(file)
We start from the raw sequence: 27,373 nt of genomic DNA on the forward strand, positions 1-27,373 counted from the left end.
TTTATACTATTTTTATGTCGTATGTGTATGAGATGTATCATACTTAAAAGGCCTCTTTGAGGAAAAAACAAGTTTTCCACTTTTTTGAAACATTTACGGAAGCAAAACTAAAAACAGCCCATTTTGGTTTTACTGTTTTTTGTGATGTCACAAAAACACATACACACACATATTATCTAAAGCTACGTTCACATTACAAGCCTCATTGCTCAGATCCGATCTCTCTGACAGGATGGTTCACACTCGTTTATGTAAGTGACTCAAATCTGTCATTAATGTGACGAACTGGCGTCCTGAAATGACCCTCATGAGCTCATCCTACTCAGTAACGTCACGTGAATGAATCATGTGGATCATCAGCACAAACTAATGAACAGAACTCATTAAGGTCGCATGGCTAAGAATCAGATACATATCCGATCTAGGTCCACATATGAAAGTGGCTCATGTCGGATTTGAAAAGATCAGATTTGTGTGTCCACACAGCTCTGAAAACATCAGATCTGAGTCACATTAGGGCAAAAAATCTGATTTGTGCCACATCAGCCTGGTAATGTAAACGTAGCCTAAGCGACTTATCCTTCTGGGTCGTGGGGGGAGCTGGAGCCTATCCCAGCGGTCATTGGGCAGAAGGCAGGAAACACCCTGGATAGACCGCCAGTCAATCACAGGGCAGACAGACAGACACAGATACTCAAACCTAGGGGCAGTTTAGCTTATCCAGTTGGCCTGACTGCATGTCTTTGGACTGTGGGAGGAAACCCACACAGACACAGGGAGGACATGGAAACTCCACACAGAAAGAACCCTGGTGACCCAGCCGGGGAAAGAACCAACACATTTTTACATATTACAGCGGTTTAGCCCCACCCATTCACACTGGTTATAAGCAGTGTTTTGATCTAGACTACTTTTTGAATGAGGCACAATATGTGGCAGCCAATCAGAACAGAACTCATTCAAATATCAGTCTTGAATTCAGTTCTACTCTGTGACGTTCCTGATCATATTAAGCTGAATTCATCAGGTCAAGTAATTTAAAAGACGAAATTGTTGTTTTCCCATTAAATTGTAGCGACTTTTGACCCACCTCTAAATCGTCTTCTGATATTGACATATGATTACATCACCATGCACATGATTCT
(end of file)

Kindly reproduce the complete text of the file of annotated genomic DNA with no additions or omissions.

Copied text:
We start from the raw sequence: 27,373 nt of genomic DNA on the forward strand, positions 1-27,373 counted from the left end.
TTTATACTATTTTTATGTCGTATGTGTATGAGATGTATCATACTTAAAAGGCCTCTTTGAGGAAAAAACAAGTTTTCCACTTTTTTGAAACATTTACGGAAGCAAAACTAAAAACAGCCCATTTTGGTTTTACTGTTTTTTGTGATGTCACAAAAACACATACACACACATATTATCTAAAGCTACGTTCACATTACAAGCCTCATTGCTCAGATCCGATCTCTCTGACAGGATGGTTCACACTCGTTTATGTAAGTGACTCAAATCTGTCATTAATGTGACGAACTGGCGTCCTGAAATGACCCTCATGAGCTCATCCTACTCAGTAACGTCACGTGAATGAATCATGTGGATCATCAGCACAAACTAATGAACAGAACTCATTAAGGTCGCATGGCTAAGAATCAGATACATATCCGATCTAGGTCCACATATGAAAGTGGCTCATGTCGGATTTGAAAAGATCAGATTTGTGTGTCCACACAGCTCTGAAAACATCAGATCTGAGTCACATTAGGGCAAAAAATCTGATTTGTGCCACATCAGCCTGGTAATGTAAACGTAGCCTAAGCGACTTATCCTTCTGGGTCGTGGGGGGAGCTGGAGCCTATCCCAGCGGTCATTGGGCAGAAGGCAGGAAACACCCTGGATAGACCGCCAGTCAATCACAGGGCAGACAGACAGACACAGATACTCAAACCTAGGGGCAGTTTAGCTTATCCAGTTGGCCTGACTGCATGTCTTTGGACTGTGGGAGGAAACCCACACAGACACAGGGAGGACATGGAAACTCCACACAGAAAGAACCCTGGTGACCCAGCCGGGGAAAGAACCAACACATTTTTACATATTACAGCGGTTTAGCCCCACCCATTCACACTGGTTATAAGCAGTGTTTTGATCTAGACTACTTTTTGAATGAGGCACAATATGTGGCAGCCAATCAGAACAGAACTCATTCAAATATCAGTCTTGAATTCAGTTCTACTCTGTGACGTTCCTGATCATATTAAGCTGAATTCATCAGGTCAAGTAATTTAAAAGACGAAATTGTTGTTTTCCCATTAAATTGTAGCGACTTTTGACCCACCTCTAAATCGTCTTCTGATATTGACATATGATTACATCACCATGCACATGATTCT